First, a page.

While some areas of Europe and the USA are beginning to see a flattening of the Covid-19 transmission curve and subsequent death rates, much of the rest of the world is still in the early stages of the pandemic’s first wave. Business lock-downs and population quarantines have become the widely accepted means of reducing the spread of infections across the globe. Governments — in countries both rich and poor — are now grappling with how to restart sagging economies without risking an overwhelmed healthcare sector.
Meanwhile, millions of workers in the informal economies of the developing world — who scrape together what they and their families need to survive on a daily basis — are becoming increasingly restless as insufficient government efforts fail to supply food to the neediest across the globe. Many governments in Latin America are facing the threat of medical worker strikes unless they can provide the personal protective equipment (PPE) desperately needed by staff.
As rich and poor countries compete for the same limited international supplies of PPE as well as ventilators for the most severely ill patients, a pattern is beginning to form. The developing world is being priced out of the very supplies necessary to fight the pandemic.
As infections and deaths continue to increase in the poorest regions of the world, indications are that social unrest will grow as well. This is especially true in countries such as Chile and Ecuador that saw weeks of protests, rioting and looting during last fall’s uprising against corrupt, institutionalized systems that have always favored the wealthy, leading to some of the world’s most dramatic economic inequality. Such raw feelings will be easily reawakened by the ongoing ravages of hunger, illness and death associated with Covid-19.
Here are some of the stories I followed for readers this week across Latin America and beyond.
Start Here >>> Relax with a bit of Miles Davis as you browse……..
Emerging from my hotel on a cold January morning, I braced myself against the breeze as I closed my jacket and adjusted the wool scarf wrapped tightly around my neck. I certainly wasn’t going to allow winter’s chill to slow my pace of exploration. After all, I felt it was far better to brave the elements of a Czech winter than face the tourist hoards that predictably descended in summer on Prague, the much-hyped former capital of the Kingdom of Bohemia and home to a golden string of Holy Roman Emperors.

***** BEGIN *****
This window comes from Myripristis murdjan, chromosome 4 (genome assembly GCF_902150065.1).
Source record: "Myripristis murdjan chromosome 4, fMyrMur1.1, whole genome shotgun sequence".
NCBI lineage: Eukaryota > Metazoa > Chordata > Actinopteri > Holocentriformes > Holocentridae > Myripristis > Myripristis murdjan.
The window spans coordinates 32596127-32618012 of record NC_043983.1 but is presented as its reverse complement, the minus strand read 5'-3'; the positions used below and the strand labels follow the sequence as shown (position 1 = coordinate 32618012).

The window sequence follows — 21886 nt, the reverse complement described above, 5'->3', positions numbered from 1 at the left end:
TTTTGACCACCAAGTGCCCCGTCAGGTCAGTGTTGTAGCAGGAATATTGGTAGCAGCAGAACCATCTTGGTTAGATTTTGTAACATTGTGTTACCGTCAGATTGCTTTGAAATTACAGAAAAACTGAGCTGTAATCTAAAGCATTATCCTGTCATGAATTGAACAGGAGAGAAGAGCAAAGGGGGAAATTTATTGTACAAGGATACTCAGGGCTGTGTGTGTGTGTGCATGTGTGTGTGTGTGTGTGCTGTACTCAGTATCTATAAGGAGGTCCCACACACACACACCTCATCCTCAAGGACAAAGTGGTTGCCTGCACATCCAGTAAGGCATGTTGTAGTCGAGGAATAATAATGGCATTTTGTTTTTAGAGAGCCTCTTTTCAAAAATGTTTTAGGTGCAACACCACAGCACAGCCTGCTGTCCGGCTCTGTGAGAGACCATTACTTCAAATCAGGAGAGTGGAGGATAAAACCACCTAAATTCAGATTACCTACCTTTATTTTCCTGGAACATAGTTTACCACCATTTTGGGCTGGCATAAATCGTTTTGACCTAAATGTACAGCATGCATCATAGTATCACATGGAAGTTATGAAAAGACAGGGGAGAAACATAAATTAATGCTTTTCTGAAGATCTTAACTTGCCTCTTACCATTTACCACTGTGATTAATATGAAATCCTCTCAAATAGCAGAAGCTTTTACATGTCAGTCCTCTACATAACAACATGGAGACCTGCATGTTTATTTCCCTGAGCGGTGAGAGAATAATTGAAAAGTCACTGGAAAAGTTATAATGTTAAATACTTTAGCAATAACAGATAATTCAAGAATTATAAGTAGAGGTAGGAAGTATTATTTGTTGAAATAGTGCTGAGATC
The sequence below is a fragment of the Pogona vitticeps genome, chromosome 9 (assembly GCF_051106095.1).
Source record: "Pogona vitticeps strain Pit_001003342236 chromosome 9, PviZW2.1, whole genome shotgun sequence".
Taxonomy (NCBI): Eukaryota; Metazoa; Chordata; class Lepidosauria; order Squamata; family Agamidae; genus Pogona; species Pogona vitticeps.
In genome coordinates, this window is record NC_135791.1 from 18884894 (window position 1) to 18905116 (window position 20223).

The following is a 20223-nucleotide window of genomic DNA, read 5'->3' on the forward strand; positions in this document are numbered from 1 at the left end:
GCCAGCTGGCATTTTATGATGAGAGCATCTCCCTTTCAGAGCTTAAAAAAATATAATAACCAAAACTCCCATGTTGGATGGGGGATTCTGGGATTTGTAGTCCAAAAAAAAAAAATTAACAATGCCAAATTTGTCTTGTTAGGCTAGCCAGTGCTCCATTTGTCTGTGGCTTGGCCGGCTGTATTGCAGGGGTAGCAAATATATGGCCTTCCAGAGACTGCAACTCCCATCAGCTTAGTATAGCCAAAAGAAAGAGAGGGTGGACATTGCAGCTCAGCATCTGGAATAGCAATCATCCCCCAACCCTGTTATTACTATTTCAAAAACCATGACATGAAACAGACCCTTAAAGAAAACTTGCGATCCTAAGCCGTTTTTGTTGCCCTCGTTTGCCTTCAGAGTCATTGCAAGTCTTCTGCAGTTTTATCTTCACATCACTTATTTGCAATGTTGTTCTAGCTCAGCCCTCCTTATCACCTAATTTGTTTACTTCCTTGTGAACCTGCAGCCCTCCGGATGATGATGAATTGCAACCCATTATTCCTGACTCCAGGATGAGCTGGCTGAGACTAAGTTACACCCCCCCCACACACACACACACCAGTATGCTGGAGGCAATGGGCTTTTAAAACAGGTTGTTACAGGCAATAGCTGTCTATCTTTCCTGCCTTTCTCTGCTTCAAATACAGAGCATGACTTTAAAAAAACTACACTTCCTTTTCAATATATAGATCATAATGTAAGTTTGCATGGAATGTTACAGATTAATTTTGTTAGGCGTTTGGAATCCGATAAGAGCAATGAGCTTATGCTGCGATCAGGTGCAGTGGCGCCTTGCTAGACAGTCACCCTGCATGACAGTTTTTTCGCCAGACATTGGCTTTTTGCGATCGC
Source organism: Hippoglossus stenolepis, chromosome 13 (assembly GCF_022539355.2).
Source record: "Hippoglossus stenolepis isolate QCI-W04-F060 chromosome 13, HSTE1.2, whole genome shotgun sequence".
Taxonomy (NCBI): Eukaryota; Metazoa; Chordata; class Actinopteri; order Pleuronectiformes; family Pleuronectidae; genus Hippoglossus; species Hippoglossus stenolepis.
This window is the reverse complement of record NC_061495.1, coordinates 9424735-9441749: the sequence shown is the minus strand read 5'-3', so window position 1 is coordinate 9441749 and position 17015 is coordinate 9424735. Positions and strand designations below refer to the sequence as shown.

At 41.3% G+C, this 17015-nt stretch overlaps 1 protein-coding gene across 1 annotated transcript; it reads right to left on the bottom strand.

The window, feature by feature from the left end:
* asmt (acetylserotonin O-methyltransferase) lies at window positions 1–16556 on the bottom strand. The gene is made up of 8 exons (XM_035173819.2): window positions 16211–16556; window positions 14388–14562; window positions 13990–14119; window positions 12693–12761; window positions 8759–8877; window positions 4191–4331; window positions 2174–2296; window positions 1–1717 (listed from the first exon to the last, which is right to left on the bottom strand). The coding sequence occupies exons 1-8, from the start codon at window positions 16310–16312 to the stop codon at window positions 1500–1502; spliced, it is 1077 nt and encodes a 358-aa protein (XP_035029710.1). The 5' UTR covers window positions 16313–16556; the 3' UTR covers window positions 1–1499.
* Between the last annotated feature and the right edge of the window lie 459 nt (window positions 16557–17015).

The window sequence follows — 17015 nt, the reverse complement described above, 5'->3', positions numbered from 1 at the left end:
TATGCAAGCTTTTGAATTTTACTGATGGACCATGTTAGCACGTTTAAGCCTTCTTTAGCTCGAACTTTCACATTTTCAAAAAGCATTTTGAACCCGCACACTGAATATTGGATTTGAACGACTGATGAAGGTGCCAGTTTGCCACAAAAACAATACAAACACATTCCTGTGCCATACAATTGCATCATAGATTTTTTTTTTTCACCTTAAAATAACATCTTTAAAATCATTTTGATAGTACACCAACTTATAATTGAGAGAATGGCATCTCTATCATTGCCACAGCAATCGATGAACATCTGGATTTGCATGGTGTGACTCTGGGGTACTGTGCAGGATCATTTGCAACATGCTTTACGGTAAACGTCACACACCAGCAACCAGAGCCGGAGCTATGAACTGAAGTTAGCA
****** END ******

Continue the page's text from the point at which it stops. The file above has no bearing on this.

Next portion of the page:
Old Town Square is the heart of Prague’s UNESCO-listed historic area. Photo: Henry Lewis
The twin towers of the imposing Church of Our Lady Before Tyn dominate this view of Old Town Square. Photo: Henry Lewis
The Prague astronomical clock, located in Old Town Square, is a visitor favorite. It was first installed in 1410 and is the world’s oldest working astronomical clock. Photo: Henry Lewis
The Gothic tower of Old Town City Hall in Old Town Square. Photo: Henry Lewis
I don’t know about you, but I need a nature break!
-Henry…wacky humanoid with a bad case of cabin fever
Yes, I’m afraid I’ve resorted to finger puppetry due to being quarantined alone for too long. Photo: Henry Lewis
Being alone and under quarantine in a small apartment for an indefinite period of time is beginning to take its toll on my mental health. The chain-smoking downstairs neighbor who’s using his confinement time to build furniture (think lots of electric saw noise) and the weight lifters who set up their own gym just outside my balcony, complete with blasting sound system playing Colombian reggaetón music, are just two of the distractions that have been making the hair on my back stand on end.
A neighbor working out just in front of my balcony. The music system stays on low volume these days after a polite request. If you coat your words with sugar, you’re more likely to get what you want. Photo: Henry Lewis
The most important thing to remember at a time like this is to do our utmost to be kind to others. Besides worrying about the possibility of loved ones getting sick, millions of people have also found themselves suddenly unemployed and are wondering how they’re going to pay for rent, food and the other basic necessities to survive.
Trying to be empathetic and put ourselves in our neighbor’s shoes will go a long way toward soothing the frustrations of being cooped-up inside. A little empathy along with FREQUENT MENTAL ESCAPES will be necessary for maintaining a positive perspective over the next few months.
So, let’s give our minds a break from all the current uncertainties for just a few minutes, breathe deeply (then exhale) and take an easy trip to one of my favorite botanical gardens – the Botanic Garden of the Jagiellonian University in Kraków, Poland.
Looking across the Botanic Garden of the Jagiellonian University to the university buildings and towers of Kraków’s Old Town beyond. Photo: Henry Lewis
No, I’m not working for the New York Times (don’t I wish!), but I just read a credible, practical and useful article in NYT written by two geneticists that explain coronavirus (COVID-19) transmission in easily understood layman’s terms. Speaking for myself, I’m totally open to useful advice these days!